I have a SharePoint list that contains a list of all of our company domains and their expiry date. I've been asked to have this list whois each domain periodically and update the expiry date within the list.

I know I can do this with a console application set to be scheduled on the server but I'm sure there is a better / best practice approach to these kinds of problems.

With that in mind - what is considered the best practice for having a SharePoint list update a field for each item at a certain time each evening?

3 Answers 3


If you can whip up a console app and schedule it and it does the job - then great. I probably would rely on PowerShell. I prefer being able to monitor and alter scripts if needed without having to recompile or open up VS to make the edit. When working with data I've also used SSIS packages on SQL server.

If you are running SharePoint locally you have an additional option of creating timer jobs. The O365/hosted method is to use local console apps or create a web job in Azure (which also works for local installation, if they externally accessible).

If your team is familiar with .NET but not the way PowerShell works, then go with the console app. If you are the only developer, but you have admins that know how to script, you may want to go with PowerShell so it can be maintained / fixed if you are not around. I would not say there is one "best" way in general, it is really what is "best" for you and your organization.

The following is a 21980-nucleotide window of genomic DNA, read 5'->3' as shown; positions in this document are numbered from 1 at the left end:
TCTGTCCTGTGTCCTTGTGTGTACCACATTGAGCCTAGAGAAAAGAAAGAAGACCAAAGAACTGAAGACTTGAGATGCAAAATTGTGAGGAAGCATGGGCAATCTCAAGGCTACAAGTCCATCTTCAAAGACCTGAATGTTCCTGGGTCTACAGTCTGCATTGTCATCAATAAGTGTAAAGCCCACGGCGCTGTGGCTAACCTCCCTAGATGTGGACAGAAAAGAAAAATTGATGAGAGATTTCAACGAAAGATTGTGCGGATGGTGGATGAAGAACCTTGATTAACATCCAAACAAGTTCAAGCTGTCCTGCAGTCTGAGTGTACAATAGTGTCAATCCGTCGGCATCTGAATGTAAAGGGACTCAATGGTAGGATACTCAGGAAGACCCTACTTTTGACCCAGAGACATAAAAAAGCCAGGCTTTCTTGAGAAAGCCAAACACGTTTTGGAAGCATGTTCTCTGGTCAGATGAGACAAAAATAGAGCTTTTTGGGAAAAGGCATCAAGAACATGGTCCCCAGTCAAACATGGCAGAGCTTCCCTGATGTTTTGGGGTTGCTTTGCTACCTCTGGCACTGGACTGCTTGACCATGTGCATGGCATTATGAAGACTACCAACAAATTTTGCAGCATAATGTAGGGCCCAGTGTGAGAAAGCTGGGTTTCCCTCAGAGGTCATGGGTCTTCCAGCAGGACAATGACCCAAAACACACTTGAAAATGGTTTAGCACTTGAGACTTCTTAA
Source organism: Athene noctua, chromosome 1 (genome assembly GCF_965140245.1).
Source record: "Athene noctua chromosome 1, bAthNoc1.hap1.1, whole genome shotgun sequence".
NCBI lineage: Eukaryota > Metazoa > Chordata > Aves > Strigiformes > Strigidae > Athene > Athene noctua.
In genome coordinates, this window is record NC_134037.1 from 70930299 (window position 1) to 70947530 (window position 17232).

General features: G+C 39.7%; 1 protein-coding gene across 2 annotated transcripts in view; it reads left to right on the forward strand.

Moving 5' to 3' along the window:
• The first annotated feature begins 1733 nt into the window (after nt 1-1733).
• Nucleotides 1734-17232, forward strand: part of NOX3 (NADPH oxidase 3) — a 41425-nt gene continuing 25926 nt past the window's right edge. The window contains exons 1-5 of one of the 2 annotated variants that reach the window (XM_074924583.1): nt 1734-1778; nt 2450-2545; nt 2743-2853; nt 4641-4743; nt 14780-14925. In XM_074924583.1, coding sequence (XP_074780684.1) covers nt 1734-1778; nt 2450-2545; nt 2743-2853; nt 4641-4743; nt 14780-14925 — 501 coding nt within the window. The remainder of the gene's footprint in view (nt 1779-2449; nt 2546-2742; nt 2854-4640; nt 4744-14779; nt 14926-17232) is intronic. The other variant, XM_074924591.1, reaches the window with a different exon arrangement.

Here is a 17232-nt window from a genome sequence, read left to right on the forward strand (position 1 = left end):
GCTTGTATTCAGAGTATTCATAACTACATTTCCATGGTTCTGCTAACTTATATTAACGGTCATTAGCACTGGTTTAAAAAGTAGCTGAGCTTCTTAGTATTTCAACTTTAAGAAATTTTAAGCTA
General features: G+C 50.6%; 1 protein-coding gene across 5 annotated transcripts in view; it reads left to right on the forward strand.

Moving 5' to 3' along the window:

• Powershell does seem the best way since it can be delpoyed to o365 later on instead of relying on a console application on a local server. Appreciate the insight, thank-you.
    – Michael A
    Jun 30, 2015 at 4:19

You have two options:

  1. Create a timer job. Is is similar to console application, that is run on periodic basis and is managed by SharePoint. Here is a tutorial how to create one. Cons: you will have to implement custom logging if you need one; it is not friendly to start it manually, etc. From architecture perspective: timer jobs are global artifact on whole farm and it is two "big" for such a small scenario.
  2. Create a Workflow. You can create a workflow that run on each of the items, check for updates using web services and go to sleep for 24 hours. If you will use SP2013 infrastructure workflows, they are quite reliable and you can easily log to SharePoint history list, manage it using UI. You have also create it using Visual Studio or SharePoint Designer. You have some built-in activities like "HTTP send" - for making HTTP requests, "Pause for Duration" - for waiting till next request and "Update field value".

You can create a Console App and trigger it using a scheduler or you can go for s dedicated windows service.

Are you using Server Object Model or Clinet Object Model . For client Object Model I can tell you That you should not go and hit the list again and again because I/O operations are most costly in SharePoint .

You should minimize the use of clientcontext.executequery which slows down our operation.

Here is a list of procedures you can follow .You can go through this link: http://expert-sharepoint.blogspot.in/2015/10/best-practices-in-sharepoint-client.html

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